In fact, I think that's the only way Santorum wins the nomination: Only Romney can beat Romney now.

The good news for the governor, I guess, is that even Reagan had to run three times before he could win. Romney 2016? Anybody?

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Politics makes strange bedfellows, and at some point, Romney's going to offer the VP slot to either Newt or Rick. My guess is Rick, since there's no love lost between Newt and Mitt. But that won't happen until Romney's delegate count assures his nomination. With Rick in tow, Romney can swing as far left as he wants in the general campaign.

And should that duo carry the election, it will time for yours truly to take his leave of this country, since it's already taken leave of its senses.
Romney's convention deal will not be unprincipaled, since Mitt's only principal is "I should be president."
A Rick Santorum in the VP slot would make Dan Quayle look like Thomas Jefferson.
Stim, you're right, of course. I wonder if there's a better term. Non-principled? Anti-principled?
You don't think a white knight scenario is plausible? It's pretty clear abig chunk of the Repub base doesn't like Romney. I'd still bet on Romney, but not a lot of my own money. And the scenario I worry about is the $5 gallon of gas leading to just enough voters to decide against Obama.
This is a fairly tortured bit of wish fulfillment.

The clue to the future is Stim's remarkable statement that Romney is possessed of an obsession to be president. At that table, Obama sits at the head with Gingrich and Santorum at each side. Romney is clearly the most laid back, and that quality alone will land him in the White House.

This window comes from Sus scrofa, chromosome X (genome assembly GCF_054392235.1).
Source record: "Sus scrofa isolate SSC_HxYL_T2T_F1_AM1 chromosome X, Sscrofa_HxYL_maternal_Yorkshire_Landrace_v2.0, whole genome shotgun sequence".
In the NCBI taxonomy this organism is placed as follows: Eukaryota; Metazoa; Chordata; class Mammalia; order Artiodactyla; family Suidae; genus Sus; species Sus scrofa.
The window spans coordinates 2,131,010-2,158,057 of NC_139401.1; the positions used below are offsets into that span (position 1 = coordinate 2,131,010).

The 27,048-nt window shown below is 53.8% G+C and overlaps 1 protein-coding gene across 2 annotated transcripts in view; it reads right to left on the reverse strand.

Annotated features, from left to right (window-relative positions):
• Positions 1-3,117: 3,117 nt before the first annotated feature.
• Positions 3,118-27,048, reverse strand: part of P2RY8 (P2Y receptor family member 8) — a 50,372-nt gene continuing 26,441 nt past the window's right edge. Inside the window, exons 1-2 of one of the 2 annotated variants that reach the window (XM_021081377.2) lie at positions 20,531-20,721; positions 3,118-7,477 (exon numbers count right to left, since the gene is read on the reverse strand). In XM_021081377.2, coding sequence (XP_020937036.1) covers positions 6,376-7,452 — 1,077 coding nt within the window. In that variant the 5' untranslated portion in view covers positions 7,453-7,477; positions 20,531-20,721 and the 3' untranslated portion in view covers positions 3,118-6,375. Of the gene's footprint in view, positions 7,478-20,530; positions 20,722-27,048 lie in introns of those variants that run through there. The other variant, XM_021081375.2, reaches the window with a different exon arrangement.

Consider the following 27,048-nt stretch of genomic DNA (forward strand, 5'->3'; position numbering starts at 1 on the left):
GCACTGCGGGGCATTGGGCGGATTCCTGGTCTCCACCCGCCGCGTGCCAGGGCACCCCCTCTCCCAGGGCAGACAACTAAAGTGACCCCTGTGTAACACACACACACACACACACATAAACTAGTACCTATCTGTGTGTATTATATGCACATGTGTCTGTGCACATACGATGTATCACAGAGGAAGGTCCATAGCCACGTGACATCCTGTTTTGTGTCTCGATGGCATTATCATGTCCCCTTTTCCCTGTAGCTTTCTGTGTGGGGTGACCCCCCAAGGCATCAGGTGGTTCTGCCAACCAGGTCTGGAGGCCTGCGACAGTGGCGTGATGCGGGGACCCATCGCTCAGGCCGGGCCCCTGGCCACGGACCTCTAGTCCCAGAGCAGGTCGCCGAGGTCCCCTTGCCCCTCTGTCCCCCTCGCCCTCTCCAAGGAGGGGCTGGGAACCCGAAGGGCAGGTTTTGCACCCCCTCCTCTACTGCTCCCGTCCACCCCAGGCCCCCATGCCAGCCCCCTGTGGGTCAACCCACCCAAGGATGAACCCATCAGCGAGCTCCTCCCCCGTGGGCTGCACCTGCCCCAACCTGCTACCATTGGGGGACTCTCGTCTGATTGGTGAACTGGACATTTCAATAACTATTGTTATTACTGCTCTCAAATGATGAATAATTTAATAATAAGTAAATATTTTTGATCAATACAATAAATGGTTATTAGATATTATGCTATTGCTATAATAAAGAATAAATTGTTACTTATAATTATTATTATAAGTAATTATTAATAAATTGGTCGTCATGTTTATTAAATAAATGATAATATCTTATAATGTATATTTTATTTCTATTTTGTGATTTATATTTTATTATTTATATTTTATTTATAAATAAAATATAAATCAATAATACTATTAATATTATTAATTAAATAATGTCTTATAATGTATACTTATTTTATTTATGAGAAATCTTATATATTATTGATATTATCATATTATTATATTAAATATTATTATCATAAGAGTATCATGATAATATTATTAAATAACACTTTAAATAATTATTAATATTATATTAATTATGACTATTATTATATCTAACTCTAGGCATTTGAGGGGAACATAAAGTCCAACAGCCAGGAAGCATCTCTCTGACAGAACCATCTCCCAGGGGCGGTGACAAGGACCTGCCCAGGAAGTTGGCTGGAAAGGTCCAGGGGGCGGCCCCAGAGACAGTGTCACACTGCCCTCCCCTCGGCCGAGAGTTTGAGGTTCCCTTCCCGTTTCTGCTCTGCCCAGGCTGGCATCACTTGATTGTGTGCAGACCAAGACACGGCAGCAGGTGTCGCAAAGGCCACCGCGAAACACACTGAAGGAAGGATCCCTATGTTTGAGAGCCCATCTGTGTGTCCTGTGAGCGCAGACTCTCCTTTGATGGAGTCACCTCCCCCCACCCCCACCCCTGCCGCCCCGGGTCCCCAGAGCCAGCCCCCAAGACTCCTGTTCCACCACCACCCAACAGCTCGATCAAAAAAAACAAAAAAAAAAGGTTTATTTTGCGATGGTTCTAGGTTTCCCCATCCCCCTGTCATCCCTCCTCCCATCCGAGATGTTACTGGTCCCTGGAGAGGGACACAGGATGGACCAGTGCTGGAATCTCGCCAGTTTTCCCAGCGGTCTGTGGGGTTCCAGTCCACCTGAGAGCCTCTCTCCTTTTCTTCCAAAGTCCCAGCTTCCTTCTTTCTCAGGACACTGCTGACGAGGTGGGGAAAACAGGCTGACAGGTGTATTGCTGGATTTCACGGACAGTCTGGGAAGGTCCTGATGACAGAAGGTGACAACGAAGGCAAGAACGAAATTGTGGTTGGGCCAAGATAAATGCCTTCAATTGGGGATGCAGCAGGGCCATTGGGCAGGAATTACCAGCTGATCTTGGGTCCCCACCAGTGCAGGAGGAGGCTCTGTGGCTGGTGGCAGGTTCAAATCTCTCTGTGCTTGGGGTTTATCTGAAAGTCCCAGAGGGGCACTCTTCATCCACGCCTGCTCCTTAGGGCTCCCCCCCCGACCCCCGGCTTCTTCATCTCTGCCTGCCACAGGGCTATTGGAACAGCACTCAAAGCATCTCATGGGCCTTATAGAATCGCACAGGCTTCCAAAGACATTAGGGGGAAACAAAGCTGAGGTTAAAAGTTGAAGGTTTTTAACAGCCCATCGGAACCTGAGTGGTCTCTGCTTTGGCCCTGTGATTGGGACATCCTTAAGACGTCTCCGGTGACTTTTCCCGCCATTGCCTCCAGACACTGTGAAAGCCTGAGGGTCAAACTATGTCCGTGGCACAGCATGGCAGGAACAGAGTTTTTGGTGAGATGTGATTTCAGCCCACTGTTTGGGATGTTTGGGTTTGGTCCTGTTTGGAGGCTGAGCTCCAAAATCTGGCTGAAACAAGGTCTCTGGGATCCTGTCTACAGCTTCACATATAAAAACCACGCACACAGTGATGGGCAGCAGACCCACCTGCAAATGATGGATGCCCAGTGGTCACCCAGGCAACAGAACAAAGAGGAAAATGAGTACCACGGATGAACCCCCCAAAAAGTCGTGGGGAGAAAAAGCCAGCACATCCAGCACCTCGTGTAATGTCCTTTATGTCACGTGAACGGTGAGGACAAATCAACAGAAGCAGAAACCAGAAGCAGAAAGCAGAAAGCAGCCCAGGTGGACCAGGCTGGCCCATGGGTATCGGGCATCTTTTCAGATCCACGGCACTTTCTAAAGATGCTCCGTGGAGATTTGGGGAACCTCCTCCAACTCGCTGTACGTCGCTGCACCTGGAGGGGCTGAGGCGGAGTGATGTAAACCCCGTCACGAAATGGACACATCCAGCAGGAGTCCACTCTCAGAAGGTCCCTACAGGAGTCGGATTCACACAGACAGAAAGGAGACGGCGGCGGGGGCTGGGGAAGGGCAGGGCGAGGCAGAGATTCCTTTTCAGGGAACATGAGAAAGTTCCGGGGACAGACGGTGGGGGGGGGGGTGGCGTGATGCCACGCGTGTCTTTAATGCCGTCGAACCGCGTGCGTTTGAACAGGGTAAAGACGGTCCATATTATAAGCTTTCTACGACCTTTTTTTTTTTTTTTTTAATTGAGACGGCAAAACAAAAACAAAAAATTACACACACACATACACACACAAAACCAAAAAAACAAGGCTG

I'd be stunned if nominee Romney selects either Santorum or Gingrich. Both have demonstrated unappealing personal qualities in the primary process. They even come close to Obama's clear willingness to throw the country under the bus if necessary to advance their political careers.

No, Romney will select from among a large group of talented Republicans who have not been lessened by being bitten by the presidential bug. And that team will clean the White House for sure.
The difference between 76 and now is the growth and devolution of the Right, now ironically called "conservatives." What were once dog whistles are now close to cross burnings.

All presidential candidates are possessed with ego, Gordon. The difference with Mitt is he's overcome with a sense of privilege. That comes through in the way he speaks and acts. He-he-he just can't avoid sounding like-like-like he shouldn't have to be wasting his time bowing to the base by playing policy limbo. Why not just declare him the candidate and move on? After all, he's Mitt - deus ex CEO!
Where Bush senior got in trouble by checking his watch during a debate, Mitt is in a constant state of checking his calendar. While acting like you're stupid is a requirement for a GOP candidate to get past the benighted base, Mitt can't do that with any more sincerity than he can do "smart." Stiff, staccato, and blatantly insincere won't work in the general any more than it's worked in the primaries. Once you add the normal Americans to the GOP base voter pool, you significantly raise the voter IQ number. After having to play dumb for the base, moving back to the "middle" will be an exponential amplification of insincerity.

I think Sat is right. Mitt is probably already has a Plan B strategy for 2016. I wouldn't compare him to the Great Communicator, for obvious reasons.
I'd go with Harold Stassen.
Yeah, definitely it’s hard to believe things for success when you encounter a lot of failures but that will always happen when you won’t try to engage of giving up. pmp practice tests
Its like the competition is too close.
But still, we will know after who really deserves the position once we see their performance not only whats in their platform.